By Karen Stokes
Comedian and member of Delta Sigma Theta Sorority, Inc., Loni Love, hosted a “Making it Plain” virtual town hall conversation Monday. The episode featured an intergenerational conversation with Divine Nine sorority leaders from across the nation about COVID-19 and the vaccines.
“Making it Plain, What Black America Needs to Know About COVID-19 and Vaccines,” addressed questions and concerns as the community works to protect Black lives together.
The Black Coalition Against COVID-19 town hall event panel consisted of undergraduate sorority members, sorority leaders and medical experts, Dr. Marcella Nunez-Smith and Surgeon General Dr. Vivek Murthy.
The conversation began with Nunez- Smith, who is chair for the U.S. of COVID-19 Health Equity Taskforce. She announced that the White House and the Federal Administration entered a new phase in the vaccination program. Starting Monday, everyone in the country, 16 years and older are eligible for the COVID-19 vaccination.
“No more trying to figure out when it’s your turn,” Nunez-Smith said. “Ninety percent of Americans have a vaccination site within five miles away from where they live.
COVID-19 has claimed more than 567,000 lives in America and infected millions.
The government announced Sunday that half of all adults in the U.S. have received at least one COVID-19 shot.
Almost 130 million people 18 or older have received at least one dose of a vaccine, or 50.4% of the total adult population, the Centers for Disease Control and Prevention reported.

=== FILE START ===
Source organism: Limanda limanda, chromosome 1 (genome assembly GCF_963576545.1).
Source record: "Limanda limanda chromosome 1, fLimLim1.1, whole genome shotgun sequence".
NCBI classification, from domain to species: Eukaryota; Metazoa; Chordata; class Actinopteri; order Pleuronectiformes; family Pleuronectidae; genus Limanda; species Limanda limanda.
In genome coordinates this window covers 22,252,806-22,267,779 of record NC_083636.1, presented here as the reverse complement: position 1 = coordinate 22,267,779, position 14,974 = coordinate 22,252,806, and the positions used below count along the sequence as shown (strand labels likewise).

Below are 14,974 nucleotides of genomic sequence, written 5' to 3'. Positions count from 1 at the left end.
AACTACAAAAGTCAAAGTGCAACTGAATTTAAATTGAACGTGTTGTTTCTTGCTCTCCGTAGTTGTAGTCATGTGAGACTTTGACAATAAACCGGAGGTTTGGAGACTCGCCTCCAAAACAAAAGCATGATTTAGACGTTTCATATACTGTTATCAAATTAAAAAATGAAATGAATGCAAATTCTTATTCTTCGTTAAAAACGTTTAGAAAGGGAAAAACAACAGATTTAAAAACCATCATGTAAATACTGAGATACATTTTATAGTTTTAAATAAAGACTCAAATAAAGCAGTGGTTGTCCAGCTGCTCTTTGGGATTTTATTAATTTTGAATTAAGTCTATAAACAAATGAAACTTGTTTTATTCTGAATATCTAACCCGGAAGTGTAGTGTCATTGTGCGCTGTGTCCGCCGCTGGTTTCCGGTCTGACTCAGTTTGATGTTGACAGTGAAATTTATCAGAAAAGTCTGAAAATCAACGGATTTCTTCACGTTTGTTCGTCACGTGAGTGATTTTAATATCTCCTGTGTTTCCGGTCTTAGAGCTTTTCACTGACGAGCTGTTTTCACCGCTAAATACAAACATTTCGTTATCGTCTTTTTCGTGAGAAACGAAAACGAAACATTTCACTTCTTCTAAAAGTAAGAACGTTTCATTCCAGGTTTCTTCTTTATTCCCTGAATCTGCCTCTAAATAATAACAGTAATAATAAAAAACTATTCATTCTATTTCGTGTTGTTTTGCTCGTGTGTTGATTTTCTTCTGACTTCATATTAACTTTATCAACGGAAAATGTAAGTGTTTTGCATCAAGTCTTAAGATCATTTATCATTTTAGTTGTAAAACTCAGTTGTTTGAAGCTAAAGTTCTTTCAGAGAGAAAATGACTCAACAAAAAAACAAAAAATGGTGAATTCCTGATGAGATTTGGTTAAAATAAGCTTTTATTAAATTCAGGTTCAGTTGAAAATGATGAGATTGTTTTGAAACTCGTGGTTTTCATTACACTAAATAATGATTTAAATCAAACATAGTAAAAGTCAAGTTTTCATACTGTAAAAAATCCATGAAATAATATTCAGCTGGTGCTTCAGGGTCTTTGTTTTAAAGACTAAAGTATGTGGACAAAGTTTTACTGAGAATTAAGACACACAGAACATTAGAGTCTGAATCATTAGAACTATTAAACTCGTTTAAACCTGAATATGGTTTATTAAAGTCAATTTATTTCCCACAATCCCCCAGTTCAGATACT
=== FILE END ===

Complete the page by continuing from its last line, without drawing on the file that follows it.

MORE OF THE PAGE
Almost 84 million adults, or about 32.5% of the population, have been fully vaccinated.
“The FDA to approve a vaccine requires a lot more time,” Murty said. “The emergency approval was used because people were dying, millions were infected. That doesn’t mean corners were cut; it means the FDA took a close look at the data and said this meets the full threshold for emergency use authorization.”
Recently there were adverse events reported concerning the Johnson & Johnson vaccine. There have been cases of six women who developed a very unusual type of blood clot after getting a J & J vaccine.
“Those are extremely rare,” Nunez-Smith said. “Seven million doses of Johnson & Johnson vaccines had been administered, and to date the CDC and FDA are reviewing all six cases. This is a rare, more than one-in-a-million blood clot. The pause of the vaccine comes out of an abundance of caution. People need to get the facts.”
Love interviewed sorority members about what the students around the campus were saying about the vaccine and found there was a lot of skepticism about getting the vaccine.
Students expressed concern about future side effects and how the vaccine will affect fertility.
“The rumors that the vaccine may cause a loss of pregnancy have not been found to be true,” Dr. Robyn Jones, Alpha Kappa Alpha Sorority said. “The virus or vaccine has no increased risk to fertility.”
Some students were concerned about the speed of the development of the vaccine and that there were very few people of color involved in the study.
Nunez-Smith weighed in and said, “For decades they have been working on the technology that’s led to the vaccine development.”
“Both Pfizer and Moderna studies had 10,000 people of color in the study that involved 40,000 people,” Jones said. “Johnson & Johnson had nearly 20,000 people of color involved in their study.”
Dr. Sophia McIntyre, Delta Sigma Theta Sorority, advised everyone to trust the science, know the facts over fiction, the facts over the fear and to be proactive.
Jones ended with the conversation with these closing remarks.
“We are living through a once in a 100-year global pandemic,” she said. “Trust the science. Don’t let social media be your scientific guide and do three things to keep you safe in addition to the vaccine; wash your hands, wear your masks and watch your distance.
“Vaccinations saves lives and we still are encouraging people to get vaccinated,” Nunez-Smith said.
For resources to find the facts, go to: